Do Compression Tights Really Improve Running Performance?

iStock
iStock

You’ve seen them everywhere and you might even own a pair or two. Compression tights are supposed to boost athletic power and help keep us from getting tired during workouts. But can they actually do that? A new Nike-sponsored study says no. The research was recently presented at the annual meeting of the American College of Sports Medicine.

Athletic-wear companies claim that compression tights can essentially hold your muscles in place, decreasing energy-sucking vibrations. The fewer the vibrations, the theory goes, the less energy you’ll expend, and the less tired you’ll become.

Many fans of compression gear also swear by its performance-enhancing properties, which, they say, can help them run farther and faster.

To find out if tights can really do all these things, researchers at The Ohio State University Wexner Medical Center recruited 20 experienced male runners. They brought the athletes into the lab, hooked them up to heart monitors and motion-capture devices, and set them running on sensor-filled treadmills. They tracked the runners’ performance on two separate days, one with compression tights worn, and one without.

A man runs on a treadmill while a researcher monitors his progress and vital signs on a screen.
The Ohio State University

Study co-author Ajit Chaudhari says that wearing the tights did indeed reduce muscle vibration. “However, the reduced vibration was not associated with any reduction in fatigue at all," he said in a statement. "In the study, runners performed the same with and without compression tights.”

After a half-hour of intense exertion, the tights made no significant difference in runners’ jump height, jump landing loading rate, or muscle strength.

Still, Chaudhari notes, that doesn’t mean compression gear is useless. Athletic performance is as much about state of mind as it is muscle tension. "There is nothing in this study that shows it's bad to wear compression tights," he said. "Every little bit of perception counts when running long distances, so they may help runners in ways we aren't able to measure."

Wayfair’s Fourth of July Clearance Sale Takes Up to 60 Percent Off Grills and Outdoor Furniture

Wayfair/Weber
Wayfair/Weber

This Fourth of July, Wayfair is making sure you can turn your backyard into an oasis while keeping your bank account intact with a clearance sale that features savings of up to 60 percent on essentials like chairs, hammocks, games, and grills. Take a look at some of the highlights below.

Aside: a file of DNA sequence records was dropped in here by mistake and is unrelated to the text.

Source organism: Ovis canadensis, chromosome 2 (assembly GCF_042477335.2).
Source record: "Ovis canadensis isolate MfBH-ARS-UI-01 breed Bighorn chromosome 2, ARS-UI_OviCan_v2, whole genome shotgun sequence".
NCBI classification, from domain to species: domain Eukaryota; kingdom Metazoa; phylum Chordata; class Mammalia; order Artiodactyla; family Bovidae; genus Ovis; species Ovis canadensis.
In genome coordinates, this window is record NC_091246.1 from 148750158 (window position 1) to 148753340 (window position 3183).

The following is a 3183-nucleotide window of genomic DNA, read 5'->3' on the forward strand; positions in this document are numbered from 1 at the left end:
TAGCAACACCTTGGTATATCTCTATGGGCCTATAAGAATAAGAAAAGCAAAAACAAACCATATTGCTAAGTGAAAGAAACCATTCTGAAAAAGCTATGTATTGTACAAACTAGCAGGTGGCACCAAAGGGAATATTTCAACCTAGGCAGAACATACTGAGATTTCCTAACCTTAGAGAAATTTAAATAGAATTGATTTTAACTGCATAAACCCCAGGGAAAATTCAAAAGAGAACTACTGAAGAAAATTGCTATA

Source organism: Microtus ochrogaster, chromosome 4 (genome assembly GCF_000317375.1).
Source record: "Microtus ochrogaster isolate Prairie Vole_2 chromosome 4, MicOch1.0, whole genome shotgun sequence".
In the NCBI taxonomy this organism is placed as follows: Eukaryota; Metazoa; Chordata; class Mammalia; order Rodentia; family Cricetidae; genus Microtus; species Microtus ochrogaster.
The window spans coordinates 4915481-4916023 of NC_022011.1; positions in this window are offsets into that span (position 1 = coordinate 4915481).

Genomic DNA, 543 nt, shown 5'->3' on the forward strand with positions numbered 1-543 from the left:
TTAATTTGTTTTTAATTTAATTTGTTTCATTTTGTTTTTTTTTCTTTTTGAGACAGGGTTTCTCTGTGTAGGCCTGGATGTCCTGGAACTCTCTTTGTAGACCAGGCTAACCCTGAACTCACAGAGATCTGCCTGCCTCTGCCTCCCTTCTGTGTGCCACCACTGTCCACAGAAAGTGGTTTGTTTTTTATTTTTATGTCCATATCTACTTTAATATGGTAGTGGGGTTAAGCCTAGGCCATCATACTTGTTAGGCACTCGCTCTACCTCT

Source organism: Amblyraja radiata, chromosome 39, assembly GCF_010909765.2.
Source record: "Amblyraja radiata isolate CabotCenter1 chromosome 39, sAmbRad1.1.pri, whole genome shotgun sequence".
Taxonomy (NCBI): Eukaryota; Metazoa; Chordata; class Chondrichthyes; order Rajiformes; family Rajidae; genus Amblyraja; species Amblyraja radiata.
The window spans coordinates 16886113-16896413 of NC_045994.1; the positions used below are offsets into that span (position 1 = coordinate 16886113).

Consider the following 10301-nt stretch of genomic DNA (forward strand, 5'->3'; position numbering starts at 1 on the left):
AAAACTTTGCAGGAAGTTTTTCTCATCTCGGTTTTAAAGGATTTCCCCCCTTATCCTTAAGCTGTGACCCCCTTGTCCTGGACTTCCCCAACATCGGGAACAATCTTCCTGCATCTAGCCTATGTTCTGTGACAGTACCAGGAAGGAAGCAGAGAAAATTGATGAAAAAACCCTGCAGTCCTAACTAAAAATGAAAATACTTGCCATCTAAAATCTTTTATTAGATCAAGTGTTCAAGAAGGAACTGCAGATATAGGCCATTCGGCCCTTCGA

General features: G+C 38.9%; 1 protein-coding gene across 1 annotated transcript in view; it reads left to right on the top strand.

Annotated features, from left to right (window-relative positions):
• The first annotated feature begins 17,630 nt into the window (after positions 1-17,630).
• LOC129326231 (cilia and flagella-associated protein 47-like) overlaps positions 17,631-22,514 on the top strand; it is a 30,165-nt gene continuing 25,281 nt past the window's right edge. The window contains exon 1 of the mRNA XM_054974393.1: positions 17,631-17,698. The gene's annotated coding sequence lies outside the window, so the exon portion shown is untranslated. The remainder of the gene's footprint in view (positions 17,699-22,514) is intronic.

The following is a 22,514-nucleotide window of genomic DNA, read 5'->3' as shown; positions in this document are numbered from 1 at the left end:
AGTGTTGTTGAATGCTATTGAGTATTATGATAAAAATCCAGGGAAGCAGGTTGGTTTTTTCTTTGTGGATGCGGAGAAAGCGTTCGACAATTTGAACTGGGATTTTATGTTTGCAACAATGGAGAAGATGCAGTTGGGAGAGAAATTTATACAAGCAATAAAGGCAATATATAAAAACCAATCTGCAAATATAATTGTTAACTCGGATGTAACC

Outdoor Furniture

Brisbane bench from Wayfair
Brisbane/Wayfair

- Jericho 9-Foot Market Umbrella $92 (Save 15 percent)
- Woodstock Patio Chairs (Set of Two) $310 (Save 54 percent)
- Brisbane Wooden Storage Bench $243 (Save 62 percent)
- Kordell Nine-Piece Rattan Sectional Seating Group with Cushions $1800 (Save 27 percent)
- Nelsonville 12-Piece Multiple Chairs Seating Group $1860 (Save 56 percent)
- Collingswood Three-Piece Seating Group with Cushions $410 (Save 33 percent)

Grills and Accessories

Dyna-Glo electric smoker.
Dyna-Glo/Wayfair

- Spirit® II E-310 Gas Grill $479 (Save 17 percent)
- Portable Three-Burner Propane Gas Grill $104 (Save 20 percent)
- Digital Bluetooth Electric Smoker $224 (Save 25 percent)
- Cuisinart Grilling Tool Set $38 (Save 5 percent)

Outdoor games

American flag cornhole game.
GoSports

- American Flag Cornhole Board $57 (Save 19 percent)
- Giant Four in a Row Game $30 (Save 6 percent)
- Giant Jenga Game $119 (Save 30 percent)

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How the Scientist Who Invented Ibuprofen Accidentally Discovered It Was Great for Hangovers

This man had too many dry martinis at a business lunch.
This man had too many dry martinis at a business lunch.
George Marks/Retrofile/Getty Images

When British pharmacologist Stewart Adams and his colleague John Nicholson began tinkering with various drug compounds in the 1950s, they were hoping to come up with a cure for rheumatoid arthritis—something with the anti-inflammatory effects of aspirin, but without the risk of allergic reaction or internal bleeding.

Though they never exactly cured rheumatoid arthritis, they did succeed in developing a nonsteroidal anti-inflammatory drug (NSAID) that greatly reduced pain of all kinds. In 1966, they patented their creation, which was first known as 2-(4-isobutylphenyl) propionic acid and later renamed ibuprofen. While originally approved as a prescription drug in the UK, it soon became clear ibuprofen was safer and more effective than other pain relievers. It eventually hit the market as an over-the-counter medication.

During that time, Adams conducted one last impromptu experiment with the drug, which took place far outside the lab and involved only a single participant: himself.

In 1971, Adams arrived in Moscow to speak at a pharmacology conference and spent the night before his scheduled appearance tossing back shots of vodka at a reception with the other attendees. When he awoke the next morning, he was greeted with a hammering headache. So, as Smithsonian.com reports, Adams tossed back 600 milligrams of ibuprofen.

“That was testing the drug in anger, if you like,” Adams told The Telegraph in 2007. “But I hoped it really could work magic.”

As anyone who has ever been in that situation can probably predict, the ibuprofen did work magic on Adams’s hangover. After that, according to The Washington Post, the pharmaceutical company Adams worked for began promoting the drug as a general painkiller, and people started to stumble upon its use as a miracle hangover cure.

“It's funny now,” Adams told The Telegraph. “But over the years so many people have told me that ibuprofen really works for them, and did I know it was so good for hangovers? Of course, I had to admit I did.”

[h/t Smithsonian.com]